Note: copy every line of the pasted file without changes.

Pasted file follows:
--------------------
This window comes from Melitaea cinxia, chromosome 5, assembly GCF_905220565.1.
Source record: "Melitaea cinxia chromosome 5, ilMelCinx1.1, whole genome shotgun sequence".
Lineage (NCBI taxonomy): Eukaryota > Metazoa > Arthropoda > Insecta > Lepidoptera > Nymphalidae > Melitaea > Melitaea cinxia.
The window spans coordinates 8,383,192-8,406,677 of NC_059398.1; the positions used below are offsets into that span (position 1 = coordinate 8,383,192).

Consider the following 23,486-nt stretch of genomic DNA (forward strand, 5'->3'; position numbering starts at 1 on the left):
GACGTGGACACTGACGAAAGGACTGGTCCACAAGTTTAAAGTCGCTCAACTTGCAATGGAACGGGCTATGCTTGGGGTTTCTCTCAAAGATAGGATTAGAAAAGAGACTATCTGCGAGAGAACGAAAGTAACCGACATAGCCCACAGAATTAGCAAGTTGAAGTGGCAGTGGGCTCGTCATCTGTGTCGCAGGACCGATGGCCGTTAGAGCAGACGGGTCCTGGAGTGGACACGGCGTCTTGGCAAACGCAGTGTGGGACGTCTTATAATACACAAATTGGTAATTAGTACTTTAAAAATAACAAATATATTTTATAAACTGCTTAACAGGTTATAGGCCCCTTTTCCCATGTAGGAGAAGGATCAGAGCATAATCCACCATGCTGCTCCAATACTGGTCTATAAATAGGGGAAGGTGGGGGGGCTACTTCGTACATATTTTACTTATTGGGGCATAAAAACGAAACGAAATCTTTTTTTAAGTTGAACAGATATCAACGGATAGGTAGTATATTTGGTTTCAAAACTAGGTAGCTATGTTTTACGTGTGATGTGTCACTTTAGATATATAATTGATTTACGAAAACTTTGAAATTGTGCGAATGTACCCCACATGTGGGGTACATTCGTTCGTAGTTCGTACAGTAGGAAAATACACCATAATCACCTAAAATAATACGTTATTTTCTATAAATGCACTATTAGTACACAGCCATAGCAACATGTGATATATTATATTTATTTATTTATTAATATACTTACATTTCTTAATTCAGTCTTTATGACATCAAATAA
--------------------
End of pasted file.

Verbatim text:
This window comes from Melitaea cinxia, chromosome 5, assembly GCF_905220565.1.
Source record: "Melitaea cinxia chromosome 5, ilMelCinx1.1, whole genome shotgun sequence".
Lineage (NCBI taxonomy): Eukaryota > Metazoa > Arthropoda > Insecta > Lepidoptera > Nymphalidae > Melitaea > Melitaea cinxia.
The window spans coordinates 8,383,192-8,406,677 of NC_059398.1; the positions used below are offsets into that span (position 1 = coordinate 8,383,192).

Consider the following 23,486-nt stretch of genomic DNA (forward strand, 5'->3'; position numbering starts at 1 on the left):
GACGTGGACACTGACGAAAGGACTGGTCCACAAGTTTAAAGTCGCTCAACTTGCAATGGAACGGGCTATGCTTGGGGTTTCTCTCAAAGATAGGATTAGAAAAGAGACTATCTGCGAGAGAACGAAAGTAACCGACATAGCCCACAGAATTAGCAAGTTGAAGTGGCAGTGGGCTCGTCATCTGTGTCGCAGGACCGATGGCCGTTAGAGCAGACGGGTCCTGGAGTGGACACGGCGTCTTGGCAAACGCAGTGTGGGACGTCTTATAATACACAAATTGGTAATTAGTACTTTAAAAATAACAAATATATTTTATAAACTGCTTAACAGGTTATAGGCCCCTTTTCCCATGTAGGAGAAGGATCAGAGCATAATCCACCATGCTGCTCCAATACTGGTCTATAAATAGGGGAAGGTGGGGGGGCTACTTCGTACATATTTTACTTATTGGGGCATAAAAACGAAACGAAATCTTTTTTTAAGTTGAACAGATATCAACGGATAGGTAGTATATTTGGTTTCAAAACTAGGTAGCTATGTTTTACGTGTGATGTGTCACTTTAGATATATAATTGATTTACGAAAACTTTGAAATTGTGCGAATGTACCCCACATGTGGGGTACATTCGTTCGTAGTTCGTACAGTAGGAAAATACACCATAATCACCTAAAATAATACGTTATTTTCTATAAATGCACTATTAGTACACAGCCATAGCAACATGTGATATATTATATTTATTTATTTATTAATATACTTACATTTCTTAATTCAGTCTTTATGACATCAAATAA